Safety Tips for Travelers on a Motorcycle Tour
That once in a lifetime motorcycle tour can be the best, most memorable experience you’ll ever have. The thought of riding when and where you want, with all the time in the world to get there, is what’s kept you up late so many nights planning the trip–the places you want to see along the way and deciding what to take with you and what to leave behind. The thought of something bad happening that could ruin the trip is something you don’t like to consider–but it’s always a possibility. With that in mind, here are a few safety tips for travelers on a motorcycle tour.
Be prepared. This old Boy Scout motto will serve you well on a motorcycle tour. Some riders prefer to simply jump on their trusty two-wheeled steed and hit the road with nothing on their backs but the clothes they’re wearing. Although a trip of this sort is certainly possible, you will be much more comfortable if you take the time to think about the trip ahead of time. That doesn’t mean you have to plan for every single contingency, but it does mean you’ll be better off if you consider how uncomfortable you’ll be if you get caught in a sudden downpour, or a cold front drops down from Canada and all you have is a t-shirt and blue jeans. Carrying the proper clothing is mandatory if you hope to be comfortable. That means packing raingear and warm clothing. Having a tire repair kit can also come in handy if you get a flat in the middle of the Arizona desert or at the top of a mountain pass in Colorado.
You will need to plan what type of equipment you take with you according to how you plan on spending your nights. Will you be camping or staying in motels? If you intend to get a motel room every night, you won’t have to pack camping equipment. Conversely, if you are planning to camp all or part of the time, then you will have to make sure you have the proper equipment. Spending the night under the stars on your sleeping bag may be exciting, unless it starts to rain or you get attacked by a vicious flock of mosquitoes, so it would be a good idea to take a tent. Unless you plan on eating before you camp, you’ll need cooking utensils and a small stove. Keep in mind that carrying camping gear will add additional weight, and can change how your bike handles. The gear you carry should be packed low, and dispersed equally on each side. A poor handling motorcycle will not only detract from your enjoyment of the trip, but could prove dangerous.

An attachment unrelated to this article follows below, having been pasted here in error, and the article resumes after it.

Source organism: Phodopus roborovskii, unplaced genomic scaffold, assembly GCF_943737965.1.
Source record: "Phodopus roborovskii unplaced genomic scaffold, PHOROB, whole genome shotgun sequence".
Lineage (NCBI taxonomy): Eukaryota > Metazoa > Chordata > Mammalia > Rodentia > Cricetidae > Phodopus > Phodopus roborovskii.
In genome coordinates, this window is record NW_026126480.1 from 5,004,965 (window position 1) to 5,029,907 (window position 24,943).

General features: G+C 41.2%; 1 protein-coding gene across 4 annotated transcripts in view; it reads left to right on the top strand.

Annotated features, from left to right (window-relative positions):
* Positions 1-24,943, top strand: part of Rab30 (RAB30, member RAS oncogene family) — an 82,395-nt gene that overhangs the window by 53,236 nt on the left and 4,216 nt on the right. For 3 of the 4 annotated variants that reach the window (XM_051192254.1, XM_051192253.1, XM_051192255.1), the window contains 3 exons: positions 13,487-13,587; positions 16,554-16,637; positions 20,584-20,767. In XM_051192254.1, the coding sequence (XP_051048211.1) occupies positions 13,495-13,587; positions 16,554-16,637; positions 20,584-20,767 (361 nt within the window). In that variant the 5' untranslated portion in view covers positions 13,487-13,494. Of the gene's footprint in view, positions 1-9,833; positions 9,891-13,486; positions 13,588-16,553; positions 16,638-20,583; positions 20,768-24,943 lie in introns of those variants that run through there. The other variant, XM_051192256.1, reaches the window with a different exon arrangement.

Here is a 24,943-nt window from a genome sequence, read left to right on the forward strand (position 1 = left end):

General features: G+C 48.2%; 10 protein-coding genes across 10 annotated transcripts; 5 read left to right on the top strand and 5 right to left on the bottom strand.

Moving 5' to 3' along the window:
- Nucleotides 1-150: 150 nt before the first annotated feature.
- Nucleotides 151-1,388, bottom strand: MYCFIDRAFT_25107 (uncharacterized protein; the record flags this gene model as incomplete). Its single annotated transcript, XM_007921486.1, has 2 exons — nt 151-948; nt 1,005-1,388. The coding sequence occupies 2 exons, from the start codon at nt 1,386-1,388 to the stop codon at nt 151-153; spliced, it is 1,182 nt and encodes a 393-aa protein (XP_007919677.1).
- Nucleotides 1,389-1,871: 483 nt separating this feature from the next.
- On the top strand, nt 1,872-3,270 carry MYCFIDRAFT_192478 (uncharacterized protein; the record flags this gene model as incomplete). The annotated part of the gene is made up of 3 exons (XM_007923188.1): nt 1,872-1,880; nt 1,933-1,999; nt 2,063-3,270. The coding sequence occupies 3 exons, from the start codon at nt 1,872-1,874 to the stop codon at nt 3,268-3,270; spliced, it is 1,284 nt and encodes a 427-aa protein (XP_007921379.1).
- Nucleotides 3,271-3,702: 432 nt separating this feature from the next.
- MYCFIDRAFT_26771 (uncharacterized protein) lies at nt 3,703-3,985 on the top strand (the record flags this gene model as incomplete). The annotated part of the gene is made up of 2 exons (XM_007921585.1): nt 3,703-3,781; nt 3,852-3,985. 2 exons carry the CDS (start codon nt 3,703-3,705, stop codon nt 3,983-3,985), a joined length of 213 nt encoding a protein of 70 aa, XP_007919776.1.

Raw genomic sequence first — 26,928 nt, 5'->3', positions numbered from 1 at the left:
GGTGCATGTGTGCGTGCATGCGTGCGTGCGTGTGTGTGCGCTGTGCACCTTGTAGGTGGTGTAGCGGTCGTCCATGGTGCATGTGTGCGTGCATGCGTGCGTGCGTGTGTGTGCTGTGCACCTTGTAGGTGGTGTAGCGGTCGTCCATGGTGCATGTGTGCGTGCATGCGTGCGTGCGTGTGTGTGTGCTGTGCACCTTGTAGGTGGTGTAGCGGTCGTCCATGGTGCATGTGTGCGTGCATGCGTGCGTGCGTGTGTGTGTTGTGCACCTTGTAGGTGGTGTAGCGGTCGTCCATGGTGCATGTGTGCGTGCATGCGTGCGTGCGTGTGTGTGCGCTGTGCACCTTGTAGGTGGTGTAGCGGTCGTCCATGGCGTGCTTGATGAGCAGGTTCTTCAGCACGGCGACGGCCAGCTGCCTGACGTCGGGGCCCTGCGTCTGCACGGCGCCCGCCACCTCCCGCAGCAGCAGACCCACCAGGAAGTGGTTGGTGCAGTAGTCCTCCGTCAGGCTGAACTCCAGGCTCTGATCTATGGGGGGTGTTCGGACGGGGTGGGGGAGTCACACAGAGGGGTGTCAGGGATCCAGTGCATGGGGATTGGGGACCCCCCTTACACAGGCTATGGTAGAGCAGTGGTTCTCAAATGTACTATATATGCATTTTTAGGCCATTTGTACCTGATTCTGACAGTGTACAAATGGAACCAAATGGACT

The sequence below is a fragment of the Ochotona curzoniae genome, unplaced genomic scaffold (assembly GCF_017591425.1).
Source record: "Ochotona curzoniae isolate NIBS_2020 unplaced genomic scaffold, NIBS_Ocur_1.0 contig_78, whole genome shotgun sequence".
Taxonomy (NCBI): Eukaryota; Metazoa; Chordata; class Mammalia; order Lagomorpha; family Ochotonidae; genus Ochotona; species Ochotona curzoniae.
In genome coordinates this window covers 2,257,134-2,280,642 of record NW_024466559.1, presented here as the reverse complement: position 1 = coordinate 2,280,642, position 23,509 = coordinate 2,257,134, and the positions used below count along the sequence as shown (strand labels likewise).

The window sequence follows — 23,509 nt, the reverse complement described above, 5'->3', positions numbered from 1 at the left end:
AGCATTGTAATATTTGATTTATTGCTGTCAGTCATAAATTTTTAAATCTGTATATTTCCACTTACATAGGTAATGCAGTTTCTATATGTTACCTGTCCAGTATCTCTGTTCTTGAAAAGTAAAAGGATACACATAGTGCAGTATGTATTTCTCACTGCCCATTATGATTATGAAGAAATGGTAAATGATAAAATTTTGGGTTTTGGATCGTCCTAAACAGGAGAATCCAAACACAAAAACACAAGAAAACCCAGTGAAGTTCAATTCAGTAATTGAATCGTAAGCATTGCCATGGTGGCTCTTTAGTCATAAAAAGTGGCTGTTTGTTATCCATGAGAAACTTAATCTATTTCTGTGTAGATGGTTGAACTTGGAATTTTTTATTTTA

Before you leave on your trip-of-a-lifetime you should make sure you have adequate insurance coverage. Check with your insurance agent to make sure you will be covered if you intend to cross state lines. You may even want to find out about trip insurance, which will protect you in the event something happens and you have to cut your motorcycle tour short. If you know you’ll be properly covered for any conceivable contingency, it will give you the peace of mind you’ll need to enjoy your vacation. Although it’s possible to get away with merely carrying liability insurance, having comprehensive coverage will ensure you’re protected against the theft of your bike, or personal belongings while you’re on your motorcycle trip.
Even if you live in, or are traveling through, a state that doesn’t have a mandatory helmet law, you should consider wearing one anyway. A helmet will certainly help protect you if you hit a wayward stone on a curve and dump the bike, but it will also come in handy if the truck in front of you throws up a bunch of stones, or a bird decides your head is located in the shortest distance between where it is and where it wants to be. Add a pair of safety glasses or a visor and you’ll be much safer. Gloves and riding boots are also a good idea. They will add an extra degree of protection from road hazards. Before you leave, make sure you perform a safety check on your motorcycle, and do any routine maintenance that needs to be attended to.
Guest post from Sydney Sommers. Sydney writes about motorcycle insurance quotes for MotorcycleInsurance.com.